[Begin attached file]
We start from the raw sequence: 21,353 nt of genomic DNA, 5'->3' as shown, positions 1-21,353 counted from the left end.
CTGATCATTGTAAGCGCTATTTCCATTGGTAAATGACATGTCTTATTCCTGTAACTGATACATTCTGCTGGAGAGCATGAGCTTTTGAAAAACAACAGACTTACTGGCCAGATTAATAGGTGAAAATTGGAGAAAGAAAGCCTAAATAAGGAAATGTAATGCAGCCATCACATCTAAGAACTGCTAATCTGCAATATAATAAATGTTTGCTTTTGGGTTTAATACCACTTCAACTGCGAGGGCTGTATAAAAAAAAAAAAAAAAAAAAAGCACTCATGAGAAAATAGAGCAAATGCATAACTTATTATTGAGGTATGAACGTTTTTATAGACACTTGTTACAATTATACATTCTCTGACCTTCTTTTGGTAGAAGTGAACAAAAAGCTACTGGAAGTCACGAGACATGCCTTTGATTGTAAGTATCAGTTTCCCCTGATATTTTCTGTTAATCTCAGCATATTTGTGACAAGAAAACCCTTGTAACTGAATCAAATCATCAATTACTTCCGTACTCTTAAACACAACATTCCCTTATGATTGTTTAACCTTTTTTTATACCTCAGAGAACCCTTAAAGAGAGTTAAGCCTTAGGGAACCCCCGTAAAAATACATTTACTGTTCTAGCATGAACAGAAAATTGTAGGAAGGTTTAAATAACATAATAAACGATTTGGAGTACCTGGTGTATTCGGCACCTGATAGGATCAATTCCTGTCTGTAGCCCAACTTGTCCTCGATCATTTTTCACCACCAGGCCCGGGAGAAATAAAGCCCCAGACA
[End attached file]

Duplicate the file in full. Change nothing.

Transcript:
We start from the raw sequence: 21,353 nt of genomic DNA, 5'->3' as shown, positions 1-21,353 counted from the left end.
CTGATCATTGTAAGCGCTATTTCCATTGGTAAATGACATGTCTTATTCCTGTAACTGATACATTCTGCTGGAGAGCATGAGCTTTTGAAAAACAACAGACTTACTGGCCAGATTAATAGGTGAAAATTGGAGAAAGAAAGCCTAAATAAGGAAATGTAATGCAGCCATCACATCTAAGAACTGCTAATCTGCAATATAATAAATGTTTGCTTTTGGGTTTAATACCACTTCAACTGCGAGGGCTGTATAAAAAAAAAAAAAAAAAAAAAGCACTCATGAGAAAATAGAGCAAATGCATAACTTATTATTGAGGTATGAACGTTTTTATAGACACTTGTTACAATTATACATTCTCTGACCTTCTTTTGGTAGAAGTGAACAAAAAGCTACTGGAAGTCACGAGACATGCCTTTGATTGTAAGTATCAGTTTCCCCTGATATTTTCTGTTAATCTCAGCATATTTGTGACAAGAAAACCCTTGTAACTGAATCAAATCATCAATTACTTCCGTACTCTTAAACACAACATTCCCTTATGATTGTTTAACCTTTTTTTATACCTCAGAGAACCCTTAAAGAGAGTTAAGCCTTAGGGAACCCCCGTAAAAATACATTTACTGTTCTAGCATGAACAGAAAATTGTAGGAAGGTTTAAATAACATAATAAACGATTTGGAGTACCTGGTGTATTCGGCACCTGATAGGATCAATTCCTGTCTGTAGCCCAACTTGTCCTCGATCATTTTTCACCACCAGGCCCGGGAGAAATAAAGCCCCAGACA